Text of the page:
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Topic: Parsimony, ShiftOut and Bleedthrough (Read 752 times) previous topic - next topic

zekekoch

Jan 04, 2012, 03:24 pm Last Edit: Jan 04, 2012, 08:32 pm by zekekoch Reason: 1
I'm currently working on a project with a bunch of 74HC595 shift registers and ULN2003AN darlington arrays.  I'm PWMing the light and like many people have been searching for ways to improve the performance of manual bit banging.

Since I've started the project I've learned about SPI, but my current board is using other pins and more importantly, I feel like I'm really starting to understand shift registers (after using them for a few years mostly with blind copy and paste).

The first thing I discovered was writing to PORTB directly instead of using digitalWrite.  Wow, that's so much faster it's really quite nice.  The deeper I get into microcontrollers the more I appreciate the hard work the arduino folks have put into making this stuff so much easier.  That said, there are times to get closer to the metal and I'm there now.

Now, what most of the sample code on the net does is something like this:

1. set latch to low (disable the outputs while shifting bits)
2. clear data pin
3. set clock to low
4. loop over the bits in a byte and for each bit
 4a. set the clock to low
 4b. set the data pin high or low
 4c set the clock high (triggers a read from the shift register)
 4d. set the data pin low
5. set the clock to low
6. set the latch to high (enable the outputs

What I don't understand is why we would need to do 2, 3 and 4d.  If I'm going to set the clock to low at 4a then 3 seems redundant and if I'm setting the value of the data pin at step 4b then step 2 seems redundant.

The only theory I have is that some folks are worried that if there's data on the data bit when I hit step 4a then that will get shifted onto the registers but of course I'm sending 32 bits down the pipe anyway and so that bit will 'fall out the end' of the shift register before I enable the latch.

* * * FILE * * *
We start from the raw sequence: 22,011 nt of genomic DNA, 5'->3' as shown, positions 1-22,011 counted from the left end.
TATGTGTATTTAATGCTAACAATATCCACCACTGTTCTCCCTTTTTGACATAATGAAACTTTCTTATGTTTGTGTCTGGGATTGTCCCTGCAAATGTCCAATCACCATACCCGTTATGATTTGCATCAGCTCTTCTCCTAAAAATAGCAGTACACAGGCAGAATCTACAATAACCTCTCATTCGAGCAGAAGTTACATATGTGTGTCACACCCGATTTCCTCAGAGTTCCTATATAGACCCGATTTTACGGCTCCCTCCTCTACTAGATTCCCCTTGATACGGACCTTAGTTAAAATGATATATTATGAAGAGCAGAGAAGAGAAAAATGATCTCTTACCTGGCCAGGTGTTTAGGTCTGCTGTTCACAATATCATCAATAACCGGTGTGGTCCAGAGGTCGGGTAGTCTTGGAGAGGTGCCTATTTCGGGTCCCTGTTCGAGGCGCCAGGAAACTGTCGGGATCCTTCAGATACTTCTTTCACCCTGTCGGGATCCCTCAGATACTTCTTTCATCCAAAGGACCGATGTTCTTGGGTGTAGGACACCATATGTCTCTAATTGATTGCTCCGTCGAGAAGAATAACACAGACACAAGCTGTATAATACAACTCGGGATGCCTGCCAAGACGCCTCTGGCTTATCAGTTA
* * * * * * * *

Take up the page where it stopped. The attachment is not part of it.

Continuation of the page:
What am I missing?

Thanks,

-Zeke

Here's my current shiftOut if my pseudocode is too pseudo.


void shiftOut(byte outputData) {
 // This shifts 8 bits out MSB first, on the rising edge of the clock, clock idles low

 //clear everything out just in case to prepare shift register for bit shifting  
 bitClear(PORTB, dataPinPortB);
 bitClear(PORTB, clockPinPortB);

 // loop over the bits in outputData and send them to the shift register
 for (int i=7; i>=0; i--)  
 {
   bitClear(PORTB, clockPinPortB);

   //Sets the pin to HIGH or LOW depending on pinState
   if (bitRead(outputData,i))
   {
     bitSet(PORTB, dataPinPortB);
   }
   else
   {
     bitClear(PORTB, dataPinPortB);
   }

   //register shifts bits on upstroke of clock pin  
   bitSet(PORTB, clockPinPortB);
   //zero the data pin after shift to prevent bleed through
   bitClear(PORTB, dataPinPortB);
 }

 // the clock pin likes to idle at LOW
 bitWrite(PORTB, clockPinPortB, 0);
}

Grumpy_Mike

Quote
What I don't understand is why we would need to do 2, 3 and 4d.

Like you said you don't.

Quote
If I'm going to set the clock to low at 4a then 3 seems redundant and if I'm setting the value of the data pin at step 4b then step 2 seems redundant.

Yes it is.

Quote
Now, what most of the sample code on the net does is something like this:

That is because most people who post sample code don't know what they are doing.
I also hope you have removed any capacitor on the latch pin, like the arduino tutorial tells you to do and also add decoupling capacitors across the supply of each chip you use.

zekekoch

Thanks Mike.  That clarification helps a lot.  I did remove the capacitor from the latch pin, but I haven't added decoupling capacitors on the supply of all of my chips.  I did put one on each side of my voltage regulator.

Decoupling capacitors is one of those things that I understand in theory, but not in practice.  I'm using 9 ICs in my design (4 shift registers, 4 darlington arrays, one atmega).  Does that mean that I need 11 caps (two for the 7805 plus one for every IC) or does only the atmega need a decoupling cap?  Also does it go on the power pin or the data pin?  I assume power pin.  Does it need to cross the power and GND pins directly or can it go to a common ground?  Can you point me to a good discussion of decoupling caps for beginners?

-Zeke


corrected code:


void shiftOut(byte outputData) {
  // This shifts 8 bits out MSB first, on the rising edge of the clock, clock idles low

  // loop over the bits in outputData and send them to the shift register
  for (int i=7; i>=0; i--) 
  {
    bitClear(PORTB, clockPinPortB);

    //Sets the pin to HIGH or LOW depending on pinState
    if (bitRead(outputData,i))
    {
      bitSet(PORTB, dataPinPortB);
    }
    else
    {
      bitClear(PORTB, dataPinPortB);
    }

    //register shifts bits on upstroke of clock pin 
    bitSet(PORTB, clockPinPortB);
  }

  // the clock pin likes to idle at LOW
  bitWrite(PORTB, clockPinPortB, 0);
}


-Zeke

Grumpy_Mike

Quote
Does that mean that I need 11 caps (two for the 7805 plus one for every IC)

I wouldn't use one on the arrays because these are only transistors, but on every other chip in a system.
Quote
Does it need to cross the power and GND pins directly

Yes as close to the chip as you can get.

Quote
Can you point me to a good discussion of decoupling caps for beginners?

I wrote this:-
http://www.thebox.myzen.co.uk/Tutorial/De-coupling.html

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